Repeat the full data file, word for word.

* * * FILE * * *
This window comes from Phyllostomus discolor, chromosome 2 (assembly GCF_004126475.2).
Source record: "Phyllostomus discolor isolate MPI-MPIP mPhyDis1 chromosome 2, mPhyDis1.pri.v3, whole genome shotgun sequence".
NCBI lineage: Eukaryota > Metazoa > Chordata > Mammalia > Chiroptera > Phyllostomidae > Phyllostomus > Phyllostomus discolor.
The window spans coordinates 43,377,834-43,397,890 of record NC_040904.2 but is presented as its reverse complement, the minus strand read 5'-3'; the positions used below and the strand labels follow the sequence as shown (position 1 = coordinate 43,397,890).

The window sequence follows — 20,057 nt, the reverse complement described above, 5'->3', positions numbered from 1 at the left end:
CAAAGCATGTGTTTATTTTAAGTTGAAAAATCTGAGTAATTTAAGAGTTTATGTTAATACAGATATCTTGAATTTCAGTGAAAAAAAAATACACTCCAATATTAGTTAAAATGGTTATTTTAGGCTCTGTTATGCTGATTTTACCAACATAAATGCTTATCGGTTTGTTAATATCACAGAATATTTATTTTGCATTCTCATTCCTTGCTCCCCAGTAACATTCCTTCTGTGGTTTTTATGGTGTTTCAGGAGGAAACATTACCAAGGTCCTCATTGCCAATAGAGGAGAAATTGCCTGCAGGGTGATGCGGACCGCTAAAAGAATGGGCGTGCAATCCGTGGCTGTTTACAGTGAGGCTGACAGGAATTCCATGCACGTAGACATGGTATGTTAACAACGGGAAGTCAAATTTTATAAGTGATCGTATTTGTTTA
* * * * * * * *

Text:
This window comes from Phyllostomus discolor, chromosome 2 (assembly GCF_004126475.2).
Source record: "Phyllostomus discolor isolate MPI-MPIP mPhyDis1 chromosome 2, mPhyDis1.pri.v3, whole genome shotgun sequence".
NCBI lineage: Eukaryota > Metazoa > Chordata > Mammalia > Chiroptera > Phyllostomidae > Phyllostomus > Phyllostomus discolor.
The window spans coordinates 43,377,834-43,397,890 of record NC_040904.2 but is presented as its reverse complement, the minus strand read 5'-3'; the positions used below and the strand labels follow the sequence as shown (position 1 = coordinate 43,397,890).

The window sequence follows — 20,057 nt, the reverse complement described above, 5'->3', positions numbered from 1 at the left end:
CAAAGCATGTGTTTATTTTAAGTTGAAAAATCTGAGTAATTTAAGAGTTTATGTTAATACAGATATCTTGAATTTCAGTGAAAAAAAAATACACTCCAATATTAGTTAAAATGGTTATTTTAGGCTCTGTTATGCTGATTTTACCAACATAAATGCTTATCGGTTTGTTAATATCACAGAATATTTATTTTGCATTCTCATTCCTTGCTCCCCAGTAACATTCCTTCTGTGGTTTTTATGGTGTTTCAGGAGGAAACATTACCAAGGTCCTCATTGCCAATAGAGGAGAAATTGCCTGCAGGGTGATGCGGACCGCTAAAAGAATGGGCGTGCAATCCGTGGCTGTTTACAGTGAGGCTGACAGGAATTCCATGCACGTAGACATGGTATGTTAACAACGGGAAGTCAAATTTTATAAGTGATCGTATTTGTTTA